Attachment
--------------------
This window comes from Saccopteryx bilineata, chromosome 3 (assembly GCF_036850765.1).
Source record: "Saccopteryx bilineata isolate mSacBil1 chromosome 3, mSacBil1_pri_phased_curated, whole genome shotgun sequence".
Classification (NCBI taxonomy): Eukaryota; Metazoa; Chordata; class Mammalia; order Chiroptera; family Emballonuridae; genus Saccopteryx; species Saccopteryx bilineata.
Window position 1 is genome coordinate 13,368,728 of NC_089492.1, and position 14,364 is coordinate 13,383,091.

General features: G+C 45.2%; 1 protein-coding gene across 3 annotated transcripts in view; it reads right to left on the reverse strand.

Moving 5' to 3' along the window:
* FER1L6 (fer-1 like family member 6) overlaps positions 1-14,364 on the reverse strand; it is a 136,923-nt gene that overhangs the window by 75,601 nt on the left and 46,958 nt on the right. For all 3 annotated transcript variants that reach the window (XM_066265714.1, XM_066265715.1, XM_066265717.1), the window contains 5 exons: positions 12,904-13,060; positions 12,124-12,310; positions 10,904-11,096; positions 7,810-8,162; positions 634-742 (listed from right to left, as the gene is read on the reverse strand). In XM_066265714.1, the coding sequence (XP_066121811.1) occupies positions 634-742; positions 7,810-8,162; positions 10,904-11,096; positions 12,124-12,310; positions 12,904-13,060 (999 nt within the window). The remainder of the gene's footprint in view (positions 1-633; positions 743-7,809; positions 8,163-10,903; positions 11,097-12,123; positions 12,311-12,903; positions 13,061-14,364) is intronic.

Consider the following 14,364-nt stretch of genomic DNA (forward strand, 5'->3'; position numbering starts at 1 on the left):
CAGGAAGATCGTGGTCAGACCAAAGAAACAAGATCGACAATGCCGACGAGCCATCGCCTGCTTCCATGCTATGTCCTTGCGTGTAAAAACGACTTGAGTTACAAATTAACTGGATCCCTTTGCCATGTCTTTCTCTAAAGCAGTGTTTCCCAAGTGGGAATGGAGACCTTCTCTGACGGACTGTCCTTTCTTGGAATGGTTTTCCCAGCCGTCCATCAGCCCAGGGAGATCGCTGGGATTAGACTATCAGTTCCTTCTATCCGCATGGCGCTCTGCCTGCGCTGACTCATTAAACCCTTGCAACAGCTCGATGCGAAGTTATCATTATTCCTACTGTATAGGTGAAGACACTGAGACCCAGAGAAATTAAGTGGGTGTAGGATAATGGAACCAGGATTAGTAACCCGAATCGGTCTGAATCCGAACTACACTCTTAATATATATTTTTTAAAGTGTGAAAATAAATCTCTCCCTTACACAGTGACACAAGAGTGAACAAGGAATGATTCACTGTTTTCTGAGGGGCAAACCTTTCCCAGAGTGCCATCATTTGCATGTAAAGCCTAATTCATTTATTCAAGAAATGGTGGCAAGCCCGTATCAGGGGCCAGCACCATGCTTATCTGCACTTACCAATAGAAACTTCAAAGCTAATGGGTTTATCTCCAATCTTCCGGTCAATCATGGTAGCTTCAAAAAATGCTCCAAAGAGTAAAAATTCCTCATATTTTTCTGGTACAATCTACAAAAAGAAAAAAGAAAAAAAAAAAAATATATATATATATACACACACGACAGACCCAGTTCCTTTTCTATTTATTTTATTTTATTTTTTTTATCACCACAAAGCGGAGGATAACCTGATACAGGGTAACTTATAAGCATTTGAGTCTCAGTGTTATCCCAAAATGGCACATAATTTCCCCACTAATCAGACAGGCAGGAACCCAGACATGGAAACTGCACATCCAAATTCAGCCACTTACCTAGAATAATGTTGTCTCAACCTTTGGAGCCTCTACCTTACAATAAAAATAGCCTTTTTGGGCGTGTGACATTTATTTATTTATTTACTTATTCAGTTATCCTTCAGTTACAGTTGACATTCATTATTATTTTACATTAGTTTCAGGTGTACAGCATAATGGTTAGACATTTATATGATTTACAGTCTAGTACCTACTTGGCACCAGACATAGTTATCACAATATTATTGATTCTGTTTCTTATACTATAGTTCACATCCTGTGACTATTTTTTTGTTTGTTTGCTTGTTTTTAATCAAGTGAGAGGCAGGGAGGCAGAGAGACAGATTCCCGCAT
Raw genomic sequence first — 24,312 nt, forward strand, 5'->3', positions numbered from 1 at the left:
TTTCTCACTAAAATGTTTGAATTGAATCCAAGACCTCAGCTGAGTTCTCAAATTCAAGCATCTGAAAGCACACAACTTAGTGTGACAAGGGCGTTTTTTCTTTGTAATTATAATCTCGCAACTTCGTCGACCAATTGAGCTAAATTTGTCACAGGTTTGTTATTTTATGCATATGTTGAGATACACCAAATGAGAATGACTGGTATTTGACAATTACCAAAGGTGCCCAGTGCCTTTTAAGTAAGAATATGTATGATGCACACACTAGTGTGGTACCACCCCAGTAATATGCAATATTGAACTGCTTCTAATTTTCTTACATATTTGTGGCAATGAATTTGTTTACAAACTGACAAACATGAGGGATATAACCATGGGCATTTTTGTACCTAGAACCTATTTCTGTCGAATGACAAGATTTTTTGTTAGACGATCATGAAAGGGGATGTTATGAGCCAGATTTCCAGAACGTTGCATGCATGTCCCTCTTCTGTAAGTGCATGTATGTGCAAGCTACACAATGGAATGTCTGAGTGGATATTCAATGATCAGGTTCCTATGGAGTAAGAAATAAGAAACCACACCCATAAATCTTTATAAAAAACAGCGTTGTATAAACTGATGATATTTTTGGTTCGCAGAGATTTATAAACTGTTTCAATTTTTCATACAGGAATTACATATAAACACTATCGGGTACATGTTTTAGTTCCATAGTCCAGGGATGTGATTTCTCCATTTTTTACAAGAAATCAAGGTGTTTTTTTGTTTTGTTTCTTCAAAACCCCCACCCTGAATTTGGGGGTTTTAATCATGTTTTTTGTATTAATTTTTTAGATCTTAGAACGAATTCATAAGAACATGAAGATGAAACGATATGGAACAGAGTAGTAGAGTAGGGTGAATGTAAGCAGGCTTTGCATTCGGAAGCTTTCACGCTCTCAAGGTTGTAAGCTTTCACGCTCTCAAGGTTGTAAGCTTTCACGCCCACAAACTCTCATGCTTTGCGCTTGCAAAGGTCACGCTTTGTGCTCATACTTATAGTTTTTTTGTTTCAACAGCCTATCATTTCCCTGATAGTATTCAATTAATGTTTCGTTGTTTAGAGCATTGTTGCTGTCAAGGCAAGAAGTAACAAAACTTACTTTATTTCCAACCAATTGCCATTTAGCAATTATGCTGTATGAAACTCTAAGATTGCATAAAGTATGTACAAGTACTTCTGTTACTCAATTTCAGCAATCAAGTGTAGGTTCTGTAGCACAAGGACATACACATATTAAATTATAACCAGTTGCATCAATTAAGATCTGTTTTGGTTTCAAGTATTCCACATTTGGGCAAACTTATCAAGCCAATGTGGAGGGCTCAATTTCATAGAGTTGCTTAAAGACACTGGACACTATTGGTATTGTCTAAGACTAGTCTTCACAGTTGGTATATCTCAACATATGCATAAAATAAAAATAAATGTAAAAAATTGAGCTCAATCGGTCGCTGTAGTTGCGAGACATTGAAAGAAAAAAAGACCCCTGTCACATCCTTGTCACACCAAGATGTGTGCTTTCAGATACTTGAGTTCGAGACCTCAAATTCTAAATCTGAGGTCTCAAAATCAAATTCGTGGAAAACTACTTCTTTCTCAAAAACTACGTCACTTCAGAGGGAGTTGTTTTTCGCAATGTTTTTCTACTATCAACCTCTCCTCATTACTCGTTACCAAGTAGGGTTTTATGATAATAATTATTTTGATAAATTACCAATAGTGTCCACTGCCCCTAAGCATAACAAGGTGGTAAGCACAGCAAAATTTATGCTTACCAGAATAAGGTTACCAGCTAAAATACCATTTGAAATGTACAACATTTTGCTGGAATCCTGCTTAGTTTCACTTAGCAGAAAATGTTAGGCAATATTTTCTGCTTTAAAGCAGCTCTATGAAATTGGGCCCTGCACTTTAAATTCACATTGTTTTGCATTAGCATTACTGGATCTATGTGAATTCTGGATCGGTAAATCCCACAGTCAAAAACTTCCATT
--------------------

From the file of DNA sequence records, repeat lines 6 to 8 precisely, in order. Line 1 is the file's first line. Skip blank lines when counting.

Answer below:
Moving 5' to 3' along the window:
* FER1L6 (fer-1 like family member 6) overlaps positions 1-14,364 on the reverse strand; it is a 136,923-nt gene that overhangs the window by 75,601 nt on the left and 46,958 nt on the right. For all 3 annotated transcript variants that reach the window (XM_066265714.1, XM_066265715.1, XM_066265717.1), the window contains 5 exons: positions 12,904-13,060; positions 12,124-12,310; positions 10,904-11,096; positions 7,810-8,162; positions 634-742 (listed from right to left, as the gene is read on the reverse strand). In XM_066265714.1, the coding sequence (XP_066121811.1) occupies positions 634-742; positions 7,810-8,162; positions 10,904-11,096; positions 12,124-12,310; positions 12,904-13,060 (999 nt within the window). The remainder of the gene's footprint in view (positions 1-633; positions 743-7,809; positions 8,163-10,903; positions 11,097-12,123; positions 12,311-12,903; positions 13,061-14,364) is intronic.

Consider the following 14,364-nt stretch of genomic DNA (forward strand, 5'->3'; position numbering starts at 1 on the left):